A great American once said, “If you ain’t FIRST, you’re last.” We happen to agree. To celebrate being first, we’ve got 10 Firsts to Know about the legendary Johnny Cash. Why not 11? Because going to 11 is for rock stars—and we’re all about country music.
1. First Name: J.R. Cash
As the story goes, Johnny’s mom wanted to name him John, while his father rallied for Ray. They settled on J.R., which is the name on Johnny’s high school diploma. When Cash joined the Air Force in 1951, he amended it to John R. Cash. After signing with Sun Records in 1955, he became our beloved Johnny.
2. First Album: Johnny Cash With His Hot and Blue Guitar!
Johnny dropped his debut album, Johnny Cash With His Hot and Blue Guitar!, in 1957. The 12-song offering featured four Top 20 singles, including “Cry Cry Cry” (No. 14), “Folsom Prison Blues” (No. 3), “So Doggone Lonesome” (No. 4), and “I Walk the Line” (No. 1). Don’t sleep on deep cut “If the Good Lord’s Willing,” which was penned by the incomparable Jerry “The Guitar Man” Reed.
3. First No. 1 Single: “I Walk the Line”
Johnny reached the top of the charts with “I Walk the Line” in 1956. Cash penned the song as a devotional ode to his first wife, Vivian Liberto. Johnny recorded the hit at Sun Studio in Memphis, Tenn., with producer Sam Phillips and the Tennessee Two (Luther Perkins and Marshall Grant).
4. First Wife: Vivian Liberto
Johnny, who served in the U.S Air Force from 1951–1954, met Vivian Liberto in 1951 and briefly courted her before being deployed to West Germany. Hundreds of letters back and forth across the pond must have done the trick. One month after his honorable discharge, Johnny married Vivian in San Antonio, Texas, in 1954. The couple welcomed four children—Rosanne, Kathy, Cindy, and Tara—before divorcing in 1967.
5. First Sidebar: Dwight Yoakam
Cash’s “I Walk the Line” was the first song Dwight Yoakam learned to play on the guitar. “It was the first song where I could change from chord to chord while not losing the meter,” said Dwight to Country Weekly magazine in 2001. Dwight learned the tune “after church on a Sunday night. I was about 8 years old, sitting in the backseat of a 1960 Oldsmobile 98.” What does this prove? Even 8-year-old Dwight Yoakam was cooler than we’ll ever be. The real question remains: Was 8-year-old Dwight capable of these moves?
6. First Child: Rosanne Cash
Singer/songwriter/author . . . Rosanne Cash is a total badass in her own right. In addition to her 11 No. 1 singles on the country charts, Rosanne has earned four Grammy Awards and induction into the Nashville Songwriters Hall of Fame. Rosanne’s Grammy Award-winning song, “A Feather’s Not a Bird,” should be on everyone’s road-trip playlist.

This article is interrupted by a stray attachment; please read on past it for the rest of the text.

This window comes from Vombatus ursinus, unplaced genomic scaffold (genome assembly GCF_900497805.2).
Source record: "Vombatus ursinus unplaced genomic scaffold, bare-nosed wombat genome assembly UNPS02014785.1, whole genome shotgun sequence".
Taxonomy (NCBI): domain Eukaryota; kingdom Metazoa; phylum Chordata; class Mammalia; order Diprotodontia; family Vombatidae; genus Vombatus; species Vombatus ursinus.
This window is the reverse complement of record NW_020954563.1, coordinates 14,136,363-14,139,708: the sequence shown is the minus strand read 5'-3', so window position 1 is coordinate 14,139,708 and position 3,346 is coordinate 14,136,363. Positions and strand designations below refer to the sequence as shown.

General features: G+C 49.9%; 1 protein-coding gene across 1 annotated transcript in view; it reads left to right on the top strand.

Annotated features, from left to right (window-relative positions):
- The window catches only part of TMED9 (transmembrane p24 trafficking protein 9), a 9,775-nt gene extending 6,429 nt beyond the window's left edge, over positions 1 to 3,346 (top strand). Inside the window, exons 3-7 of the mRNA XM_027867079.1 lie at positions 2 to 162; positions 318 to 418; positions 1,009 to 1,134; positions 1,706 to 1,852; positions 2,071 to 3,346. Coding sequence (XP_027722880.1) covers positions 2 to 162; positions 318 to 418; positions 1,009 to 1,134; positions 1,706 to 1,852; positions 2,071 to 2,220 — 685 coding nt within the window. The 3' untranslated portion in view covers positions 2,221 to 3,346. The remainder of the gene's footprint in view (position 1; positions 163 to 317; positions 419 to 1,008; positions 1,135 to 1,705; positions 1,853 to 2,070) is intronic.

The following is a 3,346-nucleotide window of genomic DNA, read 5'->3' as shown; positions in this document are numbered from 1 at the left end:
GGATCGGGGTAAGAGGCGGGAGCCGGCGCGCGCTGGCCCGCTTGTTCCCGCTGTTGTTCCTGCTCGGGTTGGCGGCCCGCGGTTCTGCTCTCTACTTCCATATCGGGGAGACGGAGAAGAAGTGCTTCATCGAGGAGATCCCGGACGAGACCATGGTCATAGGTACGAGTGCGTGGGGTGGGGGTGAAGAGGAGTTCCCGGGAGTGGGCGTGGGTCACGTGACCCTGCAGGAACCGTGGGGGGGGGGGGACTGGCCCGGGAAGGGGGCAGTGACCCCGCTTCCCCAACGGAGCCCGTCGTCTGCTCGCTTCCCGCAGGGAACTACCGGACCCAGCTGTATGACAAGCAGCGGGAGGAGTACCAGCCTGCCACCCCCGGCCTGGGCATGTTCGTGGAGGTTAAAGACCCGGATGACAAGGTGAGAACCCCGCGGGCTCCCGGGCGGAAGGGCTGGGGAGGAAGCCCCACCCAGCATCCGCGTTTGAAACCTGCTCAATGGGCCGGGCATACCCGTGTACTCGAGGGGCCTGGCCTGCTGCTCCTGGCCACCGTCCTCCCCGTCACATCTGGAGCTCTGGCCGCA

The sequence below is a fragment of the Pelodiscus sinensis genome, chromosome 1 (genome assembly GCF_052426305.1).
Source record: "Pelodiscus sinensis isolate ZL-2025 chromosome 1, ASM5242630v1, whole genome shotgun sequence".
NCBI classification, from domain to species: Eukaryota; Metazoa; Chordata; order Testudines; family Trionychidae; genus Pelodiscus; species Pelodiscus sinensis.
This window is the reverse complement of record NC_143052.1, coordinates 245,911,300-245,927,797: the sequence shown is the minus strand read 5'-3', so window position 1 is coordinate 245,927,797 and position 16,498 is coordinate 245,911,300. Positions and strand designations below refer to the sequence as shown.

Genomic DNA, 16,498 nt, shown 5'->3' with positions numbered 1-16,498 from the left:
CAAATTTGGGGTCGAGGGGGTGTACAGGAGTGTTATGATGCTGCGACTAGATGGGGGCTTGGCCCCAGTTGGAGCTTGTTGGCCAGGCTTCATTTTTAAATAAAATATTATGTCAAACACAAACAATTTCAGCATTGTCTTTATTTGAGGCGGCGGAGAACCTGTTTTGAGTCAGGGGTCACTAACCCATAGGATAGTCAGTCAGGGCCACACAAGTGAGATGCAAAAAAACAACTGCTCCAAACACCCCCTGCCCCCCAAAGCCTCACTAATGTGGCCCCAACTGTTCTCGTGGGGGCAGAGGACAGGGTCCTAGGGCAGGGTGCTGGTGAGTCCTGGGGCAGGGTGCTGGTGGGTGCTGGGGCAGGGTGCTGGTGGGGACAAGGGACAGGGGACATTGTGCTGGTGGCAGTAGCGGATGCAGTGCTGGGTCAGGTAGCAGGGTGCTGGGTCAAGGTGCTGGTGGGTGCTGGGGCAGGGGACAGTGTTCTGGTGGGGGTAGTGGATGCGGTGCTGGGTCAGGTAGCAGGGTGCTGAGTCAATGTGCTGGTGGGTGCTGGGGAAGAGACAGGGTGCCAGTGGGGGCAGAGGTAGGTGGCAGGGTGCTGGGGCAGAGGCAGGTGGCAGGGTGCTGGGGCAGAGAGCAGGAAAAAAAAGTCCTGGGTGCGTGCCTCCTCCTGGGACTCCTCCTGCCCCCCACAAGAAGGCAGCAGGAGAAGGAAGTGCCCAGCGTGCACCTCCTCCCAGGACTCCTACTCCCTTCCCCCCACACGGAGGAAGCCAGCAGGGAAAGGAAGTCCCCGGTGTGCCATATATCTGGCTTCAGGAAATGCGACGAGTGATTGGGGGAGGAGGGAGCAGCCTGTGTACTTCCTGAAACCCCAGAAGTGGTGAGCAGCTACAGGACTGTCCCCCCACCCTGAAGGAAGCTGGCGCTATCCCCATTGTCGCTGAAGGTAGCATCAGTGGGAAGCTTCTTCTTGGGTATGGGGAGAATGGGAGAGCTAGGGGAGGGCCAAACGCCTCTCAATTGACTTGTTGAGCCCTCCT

7. First Impressions: “Hello, I’m Johnny Cash”
Johnny typically stepped onstage and introduced himself to concertgoers with four word: “Hello, I’m Johnny Cash.” No fireworks, pyro, or smoke needed. Just a direct, clear, concise salutation. Isn’t that what our fourth-grade English teachers taught us?
8. First Movie: Five Minutes to Live
Cash starred as Johnny Cabot, an unsavory character who holds a bank president’s wife hostage, in the 1961 low-budget crime drama, Five Minutes to Live. The cult classic has a 50% score on Rotten Tomatoes based on four reviews. The flick also stars Country Music Hall of Fame member Merle Travis and 6-year-old Ronny Howard of Andy Griffith fame. Spoiler alert, Five Minutes to Live is 80 minutes long.
9. First Grammy: “Jackson”
Johnny’s collaboration with his second wife, June Carter Cash, on “Jackson” earned the couple the Grammy for Best Country & Western Performance – Duet, Trio, Group in 1968. Of course, Joaquin Phoenix and Reese Witherspoon breathed new life into the tune in the 2005 biopic, Walk the Line, which followed Johnny’s romance with June.
10. First Taco Bell Commercial: 1992
1992 was a great year to be at Taco Bell. For starters, tacos only cost 59 cents. Or, as Johnny said in his Taco Bell commercial, “just a little cash.” Yes, yes, even the Man in Black wasn’t above shilling for Taco Bell. Before you judge him, remember, a lot of country stars have sold their deep-fried souls to the fast-food devil, including Willie, Waylon, Reba, and—the king of them all—Darius Rucker.